Sleep is one of those funny things about being a human
being -- you just have to do it. Have you ever wondered why?
And what about the crazy dreams, like the one where a bad
person is chasing you and you can't run or yell. Does that
make any sense?
If you have ever wondered about why people have to sleep or
what causes dreams, then read on. In this edition of HowStuffWorks,
you'll find out all about sleep and what it does for you.
Characteristics of Sleep
We all know how
sleep looks -- when we see someone sleeping, we recognize the
In addition to these
outward signs, the heart slows
down and the brain does
some pretty funky things (we'll get to this later).
- If possible, the person will lie down to go to sleep.
- The person's eyes are closed.
- The person doesn't hear anything unless it is a loud
- The person breathes in a slow, rhythmic pattern.
- The person's muscles
are completely relaxed. If sitting up, the person may fall
out of his or her chair as sleep deepens.
- During sleep, the person occasionally rolls over or
rearranges his or her body. This happens approximately once
or twice an hour. This may be the body's way of making sure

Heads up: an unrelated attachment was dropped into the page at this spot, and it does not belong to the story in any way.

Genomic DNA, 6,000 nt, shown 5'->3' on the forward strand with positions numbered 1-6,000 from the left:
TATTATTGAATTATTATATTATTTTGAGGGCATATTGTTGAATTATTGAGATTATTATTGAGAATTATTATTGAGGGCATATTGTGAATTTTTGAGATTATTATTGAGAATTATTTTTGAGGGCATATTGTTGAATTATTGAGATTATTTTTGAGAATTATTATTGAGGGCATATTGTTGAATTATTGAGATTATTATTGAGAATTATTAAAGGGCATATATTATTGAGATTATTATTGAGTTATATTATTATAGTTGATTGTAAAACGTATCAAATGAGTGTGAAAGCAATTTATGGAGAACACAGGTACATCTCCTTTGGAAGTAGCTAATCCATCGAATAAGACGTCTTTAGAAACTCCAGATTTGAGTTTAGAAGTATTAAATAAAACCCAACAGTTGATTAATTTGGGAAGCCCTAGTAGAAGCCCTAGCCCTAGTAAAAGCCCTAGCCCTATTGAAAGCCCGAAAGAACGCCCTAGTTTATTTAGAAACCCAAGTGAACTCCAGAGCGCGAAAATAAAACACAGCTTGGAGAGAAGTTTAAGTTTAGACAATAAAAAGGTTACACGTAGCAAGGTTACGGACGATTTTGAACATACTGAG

that no part of the body or skin has its circulation cut off
for too long a period of time.
In other words, a sleeping person is unconscious to most
things happening in the environment. The biggest difference
between someone who is asleep and someone who has fainted or
gone into a coma is the fact that a sleeping person can be
aroused if the stimulus is strong enough. If you shake the
person, yell loudly or flash a bright light, a sleeping person
will wake up.
For any animal living in the wild, it just doesn't seem
very smart to design in a mandatory eight-hour period of
near-total unconsciousness every day. Yet that is exactly what
has done. So there must be a pretty good reason for it!
How Much Sleep Do I
Need?Most adult people
seem to need seven to nine hours of sleep a night. This
is an average, and it is also subjective. You, for
example, probably know how much sleep you need in an
average night to feel your best.
The amount of sleep you need decreases with age. A
newborn baby might sleep 20 hours a day. By age four,
the average is 12 hours a day. By age 10, the average
falls to 10 hours a day. Senior citizens can often get
by with six or seven hours a day.
Reptiles, birds and mammals all
sleep. That is, they become unconscious to their surroundings
for periods of time. Some fish and amphibians reduce their
awareness but do not ever become unconscious like the higher
vertebrates do. Insects do not appear to sleep, although they
may become inactive in daylight or darkness.
By studying brainwaves, it is known that reptiles do not
dream. Birds dream a little. Mammals all dream during sleep.
Different animals sleep in different ways. Some animals,
like humans, prefer to sleep in one long session. Other
animals (dogs, for example) like to sleep in many short
bursts. Some sleep at night, while others sleep during the
Really?Cows can sleep while standing up, but
they only dream if they lie down!
Whales and dolphins are "conscious breathers,"
and they need to keep breathing while they sleep, so